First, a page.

The 2013 GGNB Women’s career network meeting!

This year I was fortunate to attend the second Women’s Careers and Networks meeting organized by graduate students from the Göttingen Graduate School for Neurosciences, Biophysics and Molecular Biosciences (GGNB) as part of their Women’s Career Network or WoCaNET, organized by an incredibly energetic group of PhD students (representing an amazing diversity of countries). I have no doubt these women will help shape the future of science in many ways, and it is inspiring. (While the students described many of the sessions as “inspiring” – it was their energy, curiosity and interest in making their own futures that I found most captivating and hopeful.)

The line-up of speakers was impressive if not for their current positions as scientists and academics then for their own career paths.  While the head of Exploratory Pathology, Pharma Research and Early Development at Roche Diagnostics, Suzana Vega Harring discussed her part-time (80 or 85%; I don’t exactly recall) work situation, and the three years she had taken to be home for her kids, Dame Carol Robinson, Royal Society Research Professor and the first female professor of chemistry at Oxford University, captivated the audience with a very personal presentation about her own pathway through the sciences: taking eight years off after completing her PhD in two years, to stay home with her children before returning to full-time science and a highly accomplished career.  Talking to students after, it was clear these stories and others calmed concerns that following the straight and narrow, post-PhD is not the only route to a rewarding career – that one could work part-time and have a fulfilling science career, take time off for children and return to academia (not that it is easy, but it can be done as long as one is willing to start off on a lower rung), or follow a range of career options from industry, to academia, patent attorney, regulation. Also of interest was their own survey of the graduate student body (with a return of some 300 surveys for roughly 1000 sent out) which suggested many students both men and women were concerned about achieving suitable work-life balance – with 25% of respondents indicating they may opt to leave academia in part seeking a better balance.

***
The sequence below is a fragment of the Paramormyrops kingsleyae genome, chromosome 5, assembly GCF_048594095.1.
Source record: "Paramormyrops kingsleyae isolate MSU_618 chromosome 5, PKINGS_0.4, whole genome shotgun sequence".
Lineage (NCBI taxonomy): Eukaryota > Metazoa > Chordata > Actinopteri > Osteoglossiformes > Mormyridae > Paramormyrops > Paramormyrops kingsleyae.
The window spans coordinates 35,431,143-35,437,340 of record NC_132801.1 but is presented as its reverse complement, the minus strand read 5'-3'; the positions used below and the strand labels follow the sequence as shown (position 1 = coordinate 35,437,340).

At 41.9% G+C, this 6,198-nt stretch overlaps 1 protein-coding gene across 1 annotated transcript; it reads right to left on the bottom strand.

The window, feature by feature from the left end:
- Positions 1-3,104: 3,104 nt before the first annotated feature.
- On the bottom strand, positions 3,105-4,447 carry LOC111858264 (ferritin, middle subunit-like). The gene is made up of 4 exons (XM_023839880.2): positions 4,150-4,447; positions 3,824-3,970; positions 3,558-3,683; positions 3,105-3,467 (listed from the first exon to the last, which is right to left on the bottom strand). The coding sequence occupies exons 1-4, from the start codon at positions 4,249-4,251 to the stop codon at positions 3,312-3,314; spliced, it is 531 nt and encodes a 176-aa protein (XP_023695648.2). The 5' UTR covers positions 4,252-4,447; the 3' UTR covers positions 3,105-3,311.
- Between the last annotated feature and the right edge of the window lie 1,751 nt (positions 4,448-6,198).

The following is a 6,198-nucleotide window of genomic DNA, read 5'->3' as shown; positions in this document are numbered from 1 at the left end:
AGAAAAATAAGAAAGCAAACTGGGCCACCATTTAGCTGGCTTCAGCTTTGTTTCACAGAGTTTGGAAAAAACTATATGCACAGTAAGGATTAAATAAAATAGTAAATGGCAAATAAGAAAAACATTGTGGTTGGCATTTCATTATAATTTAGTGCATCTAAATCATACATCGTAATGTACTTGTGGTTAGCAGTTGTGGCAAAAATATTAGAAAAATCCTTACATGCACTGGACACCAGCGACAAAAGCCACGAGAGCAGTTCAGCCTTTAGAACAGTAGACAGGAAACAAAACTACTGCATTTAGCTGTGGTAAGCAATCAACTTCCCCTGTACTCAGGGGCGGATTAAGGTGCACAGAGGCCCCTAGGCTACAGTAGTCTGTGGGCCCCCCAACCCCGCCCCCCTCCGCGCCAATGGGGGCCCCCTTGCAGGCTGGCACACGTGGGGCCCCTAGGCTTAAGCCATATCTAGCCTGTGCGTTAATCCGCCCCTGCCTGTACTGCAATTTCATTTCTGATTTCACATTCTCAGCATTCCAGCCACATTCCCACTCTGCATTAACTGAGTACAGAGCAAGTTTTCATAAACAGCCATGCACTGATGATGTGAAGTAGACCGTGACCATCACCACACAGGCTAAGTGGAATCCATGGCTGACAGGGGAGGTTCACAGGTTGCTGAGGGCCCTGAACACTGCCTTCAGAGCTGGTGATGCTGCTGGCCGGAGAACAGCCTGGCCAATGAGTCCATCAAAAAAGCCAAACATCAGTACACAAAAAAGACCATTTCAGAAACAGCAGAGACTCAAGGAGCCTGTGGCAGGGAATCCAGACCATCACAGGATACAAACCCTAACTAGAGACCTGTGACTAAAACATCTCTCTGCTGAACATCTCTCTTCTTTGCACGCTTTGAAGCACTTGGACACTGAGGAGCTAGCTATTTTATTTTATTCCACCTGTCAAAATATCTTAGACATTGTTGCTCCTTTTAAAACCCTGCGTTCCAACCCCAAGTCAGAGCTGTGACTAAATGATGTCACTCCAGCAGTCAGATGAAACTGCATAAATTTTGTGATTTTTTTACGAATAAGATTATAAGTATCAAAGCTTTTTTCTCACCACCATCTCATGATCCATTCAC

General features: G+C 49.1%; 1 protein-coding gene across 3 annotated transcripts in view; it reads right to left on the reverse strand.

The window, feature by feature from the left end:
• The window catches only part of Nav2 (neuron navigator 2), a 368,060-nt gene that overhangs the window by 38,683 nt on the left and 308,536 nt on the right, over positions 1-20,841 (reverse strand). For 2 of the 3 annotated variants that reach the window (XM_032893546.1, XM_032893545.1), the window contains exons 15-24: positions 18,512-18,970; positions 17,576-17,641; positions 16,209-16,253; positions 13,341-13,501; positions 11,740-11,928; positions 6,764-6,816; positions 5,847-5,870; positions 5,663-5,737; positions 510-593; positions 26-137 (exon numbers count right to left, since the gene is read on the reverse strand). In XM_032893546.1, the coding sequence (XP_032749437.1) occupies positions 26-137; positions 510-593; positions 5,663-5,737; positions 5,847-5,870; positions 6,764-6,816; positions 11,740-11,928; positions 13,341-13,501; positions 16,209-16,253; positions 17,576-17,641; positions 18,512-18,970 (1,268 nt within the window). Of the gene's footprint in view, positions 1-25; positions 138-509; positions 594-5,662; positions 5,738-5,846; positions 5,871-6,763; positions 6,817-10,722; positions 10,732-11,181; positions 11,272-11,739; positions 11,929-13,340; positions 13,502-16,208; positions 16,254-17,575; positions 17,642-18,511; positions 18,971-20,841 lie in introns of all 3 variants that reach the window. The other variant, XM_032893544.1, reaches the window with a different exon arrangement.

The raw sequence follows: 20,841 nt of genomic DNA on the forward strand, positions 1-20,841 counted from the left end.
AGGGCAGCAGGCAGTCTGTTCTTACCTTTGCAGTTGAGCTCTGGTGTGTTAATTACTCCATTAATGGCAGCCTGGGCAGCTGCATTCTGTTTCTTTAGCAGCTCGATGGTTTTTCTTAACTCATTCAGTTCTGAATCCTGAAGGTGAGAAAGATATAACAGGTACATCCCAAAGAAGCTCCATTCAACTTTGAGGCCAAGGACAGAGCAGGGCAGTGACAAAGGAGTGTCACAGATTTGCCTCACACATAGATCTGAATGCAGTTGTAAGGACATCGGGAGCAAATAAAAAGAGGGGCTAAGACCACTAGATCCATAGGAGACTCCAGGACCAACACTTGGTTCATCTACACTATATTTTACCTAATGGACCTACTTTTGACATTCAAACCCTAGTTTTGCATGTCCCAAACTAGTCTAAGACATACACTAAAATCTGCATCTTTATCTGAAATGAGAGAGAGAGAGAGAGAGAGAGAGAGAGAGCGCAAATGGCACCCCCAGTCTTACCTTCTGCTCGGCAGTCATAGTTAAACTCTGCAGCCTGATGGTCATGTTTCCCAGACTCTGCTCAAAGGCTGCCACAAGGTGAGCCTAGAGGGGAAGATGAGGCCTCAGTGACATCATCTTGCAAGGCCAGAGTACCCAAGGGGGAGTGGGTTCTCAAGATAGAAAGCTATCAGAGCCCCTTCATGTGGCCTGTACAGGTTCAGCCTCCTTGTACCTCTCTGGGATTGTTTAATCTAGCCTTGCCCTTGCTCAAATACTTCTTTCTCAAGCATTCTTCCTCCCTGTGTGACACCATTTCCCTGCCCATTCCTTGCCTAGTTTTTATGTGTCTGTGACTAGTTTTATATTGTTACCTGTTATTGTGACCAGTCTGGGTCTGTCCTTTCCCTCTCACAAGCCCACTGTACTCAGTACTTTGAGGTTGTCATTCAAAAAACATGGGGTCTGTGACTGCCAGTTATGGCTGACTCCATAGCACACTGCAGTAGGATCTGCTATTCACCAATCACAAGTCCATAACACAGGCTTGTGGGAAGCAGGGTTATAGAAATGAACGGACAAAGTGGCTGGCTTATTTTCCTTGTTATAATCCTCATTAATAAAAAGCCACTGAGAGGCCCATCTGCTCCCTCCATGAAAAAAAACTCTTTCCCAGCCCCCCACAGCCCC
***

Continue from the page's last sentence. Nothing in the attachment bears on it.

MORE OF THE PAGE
For my own presentation about Motherhood the Elephant and Re-envisioning the Pipeline, I wished I had taken a bit more time to tell some of the stories of each contributor AND suggest that they NOT WORRY SO MUCH about the future.  It is great they are taking such initiative, as long as it doesn’t scare them away from venturing out. I think if one is willing to work hard, knows how to use her brain, and is patient (and perhaps flexible), things will work out!

Below are a few websites I thought might be helpful for students and postdocs thinking about nontraditional routes:

AAAS Nontraditional Career Webinar

Putting your PhD to work

Part-time science in Perspective

There is a timely edition of Nature (just published today) focused on Women in Science; and here is an interesting interview, The Heart of Research Science is Sick, by Peter Lawrence.

Finally, while in Göttingen, besides the great group of graduate students I met, I noticed a few other things:

  • Grade school boys could easily outmaneuver a team of middle school boys on the soccer field
  • The number of men strolling babies in carriages was noticeable
  • Bicycles are everywhere (though few helmets in sight.)
  • Teens do not appear to be obsessed with their phones!
  • They have a great tradition for newly minted PhDs, which I was fortunate to witness and made me wish I’d had my camera as they are carted through town to place flowers and kiss the bronze Gänseliesel (Goose girl).
  • And, there is nothing like a good sandwich on fresh German bread from Cafe Hermer (thanks for the tip!)

I have no doubt each one of those women I met will be kissing Gänseliesel in the near future, before setting out on her own adventure in science!

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